“I’ve found a large injured (or sick) hawk (or owl, heron, duck, goose, loon, etc.). What can I do to help it?” 

You should be very careful when trying to capture/contain any of these birds. Some have sharp talons and others have sharp or powerful bills. They use these “weapons” to defend themselves from predators, and they don’t know that you are trying to help them.

When attempting to contain any bird that has a long, sharp bill (e.g. a heron or crane) you should wear safety glasses or a plastic face shield to protect your eyes. These birds defend themselves by jabbing with their bill, often at their “attacker’s” face. Ideally, these birds are then contained by holding a large blanket or bed sheet open in front of you and using it to drape completely over the bird. 

For any bird that has sharp talons (e.g. a hawk or owl) you should wear thick leather gloves, ideally, welding-type gloves with gauntlets that protect your forearms. However, these birds may still be able to penetrate the gloves with their talons, so don’t try to grab these birds directly by hand. Instead, for these and any other larger bird such as a duck or goose, cover the bird with a sheet or blanket (see below), or use an empty box or similar container. After covering the bird with the box, gently slide a flat piece of cardboard or similar rigid material under the bird to contain it in the box. You'll then need to tape or tie the box to the flat piece of cardboard to make sure the bird can't get out.

If you have any questions about containing a bird that needs assistance, please call us at 414-431-6204.

 “After I contain the bird, is there anything special I should or should not do?”

  • Stressors such as loud noises, talking, excessive handling, or the close proximity of pets or people can create life-threatening stress for the bird. You should minimize stress by not playing your car radio during transport and by keeping talking and other noise to a minimum. Do not needlessly look in on the contained bird. Don’t talk to it or pet the bird, as these will not calm it, but only cause more stress.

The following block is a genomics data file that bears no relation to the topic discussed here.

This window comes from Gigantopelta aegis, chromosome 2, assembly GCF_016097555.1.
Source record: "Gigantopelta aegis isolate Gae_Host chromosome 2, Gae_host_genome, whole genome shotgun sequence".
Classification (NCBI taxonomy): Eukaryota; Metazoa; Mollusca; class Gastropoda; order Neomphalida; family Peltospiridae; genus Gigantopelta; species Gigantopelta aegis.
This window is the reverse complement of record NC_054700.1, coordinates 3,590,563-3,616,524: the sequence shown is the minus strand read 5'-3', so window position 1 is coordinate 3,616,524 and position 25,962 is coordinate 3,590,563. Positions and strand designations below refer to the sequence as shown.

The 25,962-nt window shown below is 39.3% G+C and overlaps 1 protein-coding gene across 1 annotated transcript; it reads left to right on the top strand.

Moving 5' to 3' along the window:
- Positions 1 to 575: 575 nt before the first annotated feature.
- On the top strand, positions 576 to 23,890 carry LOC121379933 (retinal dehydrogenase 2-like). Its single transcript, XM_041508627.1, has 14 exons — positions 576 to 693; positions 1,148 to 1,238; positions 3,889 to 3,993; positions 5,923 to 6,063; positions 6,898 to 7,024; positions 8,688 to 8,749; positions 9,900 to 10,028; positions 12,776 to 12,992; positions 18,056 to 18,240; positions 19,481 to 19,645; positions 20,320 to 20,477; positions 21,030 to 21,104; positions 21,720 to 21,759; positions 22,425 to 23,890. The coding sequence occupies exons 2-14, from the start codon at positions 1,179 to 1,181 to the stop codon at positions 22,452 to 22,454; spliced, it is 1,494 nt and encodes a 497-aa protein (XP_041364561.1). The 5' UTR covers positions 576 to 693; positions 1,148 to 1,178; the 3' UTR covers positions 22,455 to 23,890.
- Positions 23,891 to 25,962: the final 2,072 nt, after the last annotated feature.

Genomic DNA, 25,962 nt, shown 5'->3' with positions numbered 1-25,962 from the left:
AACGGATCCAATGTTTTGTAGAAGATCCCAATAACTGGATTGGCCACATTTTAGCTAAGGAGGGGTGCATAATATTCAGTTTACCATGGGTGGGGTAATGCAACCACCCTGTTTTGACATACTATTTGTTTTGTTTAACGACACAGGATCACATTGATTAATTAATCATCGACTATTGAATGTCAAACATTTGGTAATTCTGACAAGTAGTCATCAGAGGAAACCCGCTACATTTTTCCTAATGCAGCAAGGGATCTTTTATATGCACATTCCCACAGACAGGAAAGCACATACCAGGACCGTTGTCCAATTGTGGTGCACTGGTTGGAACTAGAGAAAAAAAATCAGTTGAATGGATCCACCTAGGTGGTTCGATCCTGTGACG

• Do not give it food, water or medication.
  • Do not lay the bird on its back. Birds have more difficulty breathing when they are on their back.
  • Get the bird to a licensed wildlife rehabilitator AS SOON AS POSSIBLE. Once an animal is injured, the clock is ticking. The sooner an animal gets to a licensed wildlife rehabilitator, the better the chances for a good outcome. By law, you have a 24-hour grace-period in which to get the captured bird to a licensed wildlife rehabilitator

“I really want to help this bird I found, but I’m uncomfortable or incapable of trying to capture it myself. Can you come to rescue it for me?”

We are a non-profit organization with only a handful of staff members and we sometimes have as many as 500 animals in care in our wildlife hospital! Thus, as much as we’d like to, we are not always able to leave our hospital and the patients we are caring for to come out and pick up animals. We have trained wildlife rescue volunteers that may be able to help but are not always able to find a volunteer to help with every situation. If you can’t contain and transport the bird yourself, you may be able to enlist a family member, friend, or neighbor to help you.

If you absolutely can’t contain or transport a bird, or find a friend or neighbor to help you, by all means give us a call! If you are in Milwaukee County, we’ll do our best to get help for the bird you’ve found. If you are outside of Milwaukee County, you may call the Wisconsin Department of Natural Resources Call Center (1-888-936- 7463) for help finding a licensed wildlife rehabilitator near you or call us at (414) 431- 6204 and we can assist you with advice over the phone and help direct you to a licensed wildlife rehabilitator in your area.